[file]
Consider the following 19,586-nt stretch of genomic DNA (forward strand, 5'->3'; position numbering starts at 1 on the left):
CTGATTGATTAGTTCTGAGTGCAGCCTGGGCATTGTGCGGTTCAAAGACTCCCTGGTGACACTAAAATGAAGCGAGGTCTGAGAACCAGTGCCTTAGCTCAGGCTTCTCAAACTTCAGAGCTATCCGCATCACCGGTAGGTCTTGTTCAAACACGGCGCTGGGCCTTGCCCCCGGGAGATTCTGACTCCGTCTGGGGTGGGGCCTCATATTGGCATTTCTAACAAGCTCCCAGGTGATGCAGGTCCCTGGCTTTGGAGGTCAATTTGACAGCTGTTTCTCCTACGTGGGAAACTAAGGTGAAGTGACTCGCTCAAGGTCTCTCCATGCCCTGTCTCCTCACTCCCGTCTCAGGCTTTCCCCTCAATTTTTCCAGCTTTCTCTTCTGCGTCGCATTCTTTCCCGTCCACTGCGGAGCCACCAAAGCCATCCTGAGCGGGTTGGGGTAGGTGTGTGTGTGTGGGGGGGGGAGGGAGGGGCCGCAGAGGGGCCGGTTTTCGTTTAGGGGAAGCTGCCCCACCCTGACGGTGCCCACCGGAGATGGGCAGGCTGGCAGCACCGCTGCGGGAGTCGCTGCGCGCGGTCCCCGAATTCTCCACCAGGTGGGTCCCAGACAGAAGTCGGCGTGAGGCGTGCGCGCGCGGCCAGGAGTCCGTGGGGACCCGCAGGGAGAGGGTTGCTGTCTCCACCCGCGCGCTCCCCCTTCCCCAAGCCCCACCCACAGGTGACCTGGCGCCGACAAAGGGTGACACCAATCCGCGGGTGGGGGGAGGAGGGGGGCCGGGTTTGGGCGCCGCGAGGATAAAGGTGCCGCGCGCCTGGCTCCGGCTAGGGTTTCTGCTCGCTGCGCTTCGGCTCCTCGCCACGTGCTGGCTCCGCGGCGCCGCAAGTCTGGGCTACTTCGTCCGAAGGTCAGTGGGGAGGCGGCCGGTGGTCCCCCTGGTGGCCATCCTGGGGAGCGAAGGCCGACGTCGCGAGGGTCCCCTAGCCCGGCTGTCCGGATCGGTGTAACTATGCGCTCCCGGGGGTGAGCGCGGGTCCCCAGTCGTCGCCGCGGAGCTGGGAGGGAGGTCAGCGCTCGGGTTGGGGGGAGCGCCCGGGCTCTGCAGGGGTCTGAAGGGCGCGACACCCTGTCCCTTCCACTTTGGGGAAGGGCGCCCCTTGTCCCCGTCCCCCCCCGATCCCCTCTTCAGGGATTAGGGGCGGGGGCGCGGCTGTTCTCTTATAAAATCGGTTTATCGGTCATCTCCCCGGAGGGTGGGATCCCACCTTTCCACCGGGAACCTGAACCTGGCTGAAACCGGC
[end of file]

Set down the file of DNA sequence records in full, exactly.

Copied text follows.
Consider the following 19,586-nt stretch of genomic DNA (forward strand, 5'->3'; position numbering starts at 1 on the left):
CTGATTGATTAGTTCTGAGTGCAGCCTGGGCATTGTGCGGTTCAAAGACTCCCTGGTGACACTAAAATGAAGCGAGGTCTGAGAACCAGTGCCTTAGCTCAGGCTTCTCAAACTTCAGAGCTATCCGCATCACCGGTAGGTCTTGTTCAAACACGGCGCTGGGCCTTGCCCCCGGGAGATTCTGACTCCGTCTGGGGTGGGGCCTCATATTGGCATTTCTAACAAGCTCCCAGGTGATGCAGGTCCCTGGCTTTGGAGGTCAATTTGACAGCTGTTTCTCCTACGTGGGAAACTAAGGTGAAGTGACTCGCTCAAGGTCTCTCCATGCCCTGTCTCCTCACTCCCGTCTCAGGCTTTCCCCTCAATTTTTCCAGCTTTCTCTTCTGCGTCGCATTCTTTCCCGTCCACTGCGGAGCCACCAAAGCCATCCTGAGCGGGTTGGGGTAGGTGTGTGTGTGTGGGGGGGGGAGGGAGGGGCCGCAGAGGGGCCGGTTTTCGTTTAGGGGAAGCTGCCCCACCCTGACGGTGCCCACCGGAGATGGGCAGGCTGGCAGCACCGCTGCGGGAGTCGCTGCGCGCGGTCCCCGAATTCTCCACCAGGTGGGTCCCAGACAGAAGTCGGCGTGAGGCGTGCGCGCGCGGCCAGGAGTCCGTGGGGACCCGCAGGGAGAGGGTTGCTGTCTCCACCCGCGCGCTCCCCCTTCCCCAAGCCCCACCCACAGGTGACCTGGCGCCGACAAAGGGTGACACCAATCCGCGGGTGGGGGGAGGAGGGGGGCCGGGTTTGGGCGCCGCGAGGATAAAGGTGCCGCGCGCCTGGCTCCGGCTAGGGTTTCTGCTCGCTGCGCTTCGGCTCCTCGCCACGTGCTGGCTCCGCGGCGCCGCAAGTCTGGGCTACTTCGTCCGAAGGTCAGTGGGGAGGCGGCCGGTGGTCCCCCTGGTGGCCATCCTGGGGAGCGAAGGCCGACGTCGCGAGGGTCCCCTAGCCCGGCTGTCCGGATCGGTGTAACTATGCGCTCCCGGGGGTGAGCGCGGGTCCCCAGTCGTCGCCGCGGAGCTGGGAGGGAGGTCAGCGCTCGGGTTGGGGGGAGCGCCCGGGCTCTGCAGGGGTCTGAAGGGCGCGACACCCTGTCCCTTCCACTTTGGGGAAGGGCGCCCCTTGTCCCCGTCCCCCCCCGATCCCCTCTTCAGGGATTAGGGGCGGGGGCGCGGCTGTTCTCTTATAAAATCGGTTTATCGGTCATCTCCCCGGAGGGTGGGATCCCACCTTTCCACCGGGAACCTGAACCTGGCTGAAACCGGC